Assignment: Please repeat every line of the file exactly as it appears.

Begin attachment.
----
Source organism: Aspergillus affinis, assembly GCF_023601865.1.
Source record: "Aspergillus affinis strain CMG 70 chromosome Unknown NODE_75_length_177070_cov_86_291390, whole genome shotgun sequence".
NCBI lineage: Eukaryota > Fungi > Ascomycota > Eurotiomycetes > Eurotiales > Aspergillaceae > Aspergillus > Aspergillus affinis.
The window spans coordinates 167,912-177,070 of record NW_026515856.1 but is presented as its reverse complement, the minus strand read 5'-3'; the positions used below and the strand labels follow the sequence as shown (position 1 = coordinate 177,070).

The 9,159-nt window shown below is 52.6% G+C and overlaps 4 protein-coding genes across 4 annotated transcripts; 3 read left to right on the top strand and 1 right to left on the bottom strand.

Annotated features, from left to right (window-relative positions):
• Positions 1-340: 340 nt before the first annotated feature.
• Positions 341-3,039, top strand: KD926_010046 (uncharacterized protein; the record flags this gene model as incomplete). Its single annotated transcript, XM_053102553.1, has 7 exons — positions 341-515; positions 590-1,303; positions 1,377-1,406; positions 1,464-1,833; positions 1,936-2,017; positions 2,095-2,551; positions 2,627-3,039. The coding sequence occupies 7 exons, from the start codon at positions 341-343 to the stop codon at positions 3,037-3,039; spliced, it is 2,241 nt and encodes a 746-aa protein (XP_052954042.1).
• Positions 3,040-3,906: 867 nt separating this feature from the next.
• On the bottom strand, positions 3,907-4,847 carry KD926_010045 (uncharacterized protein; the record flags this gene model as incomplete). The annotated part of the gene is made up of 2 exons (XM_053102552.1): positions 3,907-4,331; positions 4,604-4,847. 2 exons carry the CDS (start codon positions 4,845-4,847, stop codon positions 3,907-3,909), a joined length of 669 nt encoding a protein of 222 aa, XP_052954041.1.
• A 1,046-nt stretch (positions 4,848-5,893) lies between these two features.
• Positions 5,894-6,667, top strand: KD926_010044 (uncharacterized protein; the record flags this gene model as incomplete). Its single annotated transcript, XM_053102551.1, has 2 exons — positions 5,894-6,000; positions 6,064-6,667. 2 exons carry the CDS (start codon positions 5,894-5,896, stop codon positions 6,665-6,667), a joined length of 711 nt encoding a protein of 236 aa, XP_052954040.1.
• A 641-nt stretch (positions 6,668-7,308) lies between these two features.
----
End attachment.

Source organism: Aspergillus affinis, assembly GCF_023601865.1.
Source record: "Aspergillus affinis strain CMG 70 chromosome Unknown NODE_75_length_177070_cov_86_291390, whole genome shotgun sequence".
NCBI lineage: Eukaryota > Fungi > Ascomycota > Eurotiomycetes > Eurotiales > Aspergillaceae > Aspergillus > Aspergillus affinis.
The window spans coordinates 167,912-177,070 of record NW_026515856.1 but is presented as its reverse complement, the minus strand read 5'-3'; the positions used below and the strand labels follow the sequence as shown (position 1 = coordinate 177,070).

The 9,159-nt window shown below is 52.6% G+C and overlaps 4 protein-coding genes across 4 annotated transcripts; 3 read left to right on the top strand and 1 right to left on the bottom strand.

Annotated features, from left to right (window-relative positions):
• Positions 1-340: 340 nt before the first annotated feature.
• Positions 341-3,039, top strand: KD926_010046 (uncharacterized protein; the record flags this gene model as incomplete). Its single annotated transcript, XM_053102553.1, has 7 exons — positions 341-515; positions 590-1,303; positions 1,377-1,406; positions 1,464-1,833; positions 1,936-2,017; positions 2,095-2,551; positions 2,627-3,039. The coding sequence occupies 7 exons, from the start codon at positions 341-343 to the stop codon at positions 3,037-3,039; spliced, it is 2,241 nt and encodes a 746-aa protein (XP_052954042.1).
• Positions 3,040-3,906: 867 nt separating this feature from the next.
• On the bottom strand, positions 3,907-4,847 carry KD926_010045 (uncharacterized protein; the record flags this gene model as incomplete). The annotated part of the gene is made up of 2 exons (XM_053102552.1): positions 3,907-4,331; positions 4,604-4,847. 2 exons carry the CDS (start codon positions 4,845-4,847, stop codon positions 3,907-3,909), a joined length of 669 nt encoding a protein of 222 aa, XP_052954041.1.
• A 1,046-nt stretch (positions 4,848-5,893) lies between these two features.
• Positions 5,894-6,667, top strand: KD926_010044 (uncharacterized protein; the record flags this gene model as incomplete). Its single annotated transcript, XM_053102551.1, has 2 exons — positions 5,894-6,000; positions 6,064-6,667. 2 exons carry the CDS (start codon positions 5,894-5,896, stop codon positions 6,665-6,667), a joined length of 711 nt encoding a protein of 236 aa, XP_052954040.1.
• A 641-nt stretch (positions 6,668-7,308) lies between these two features.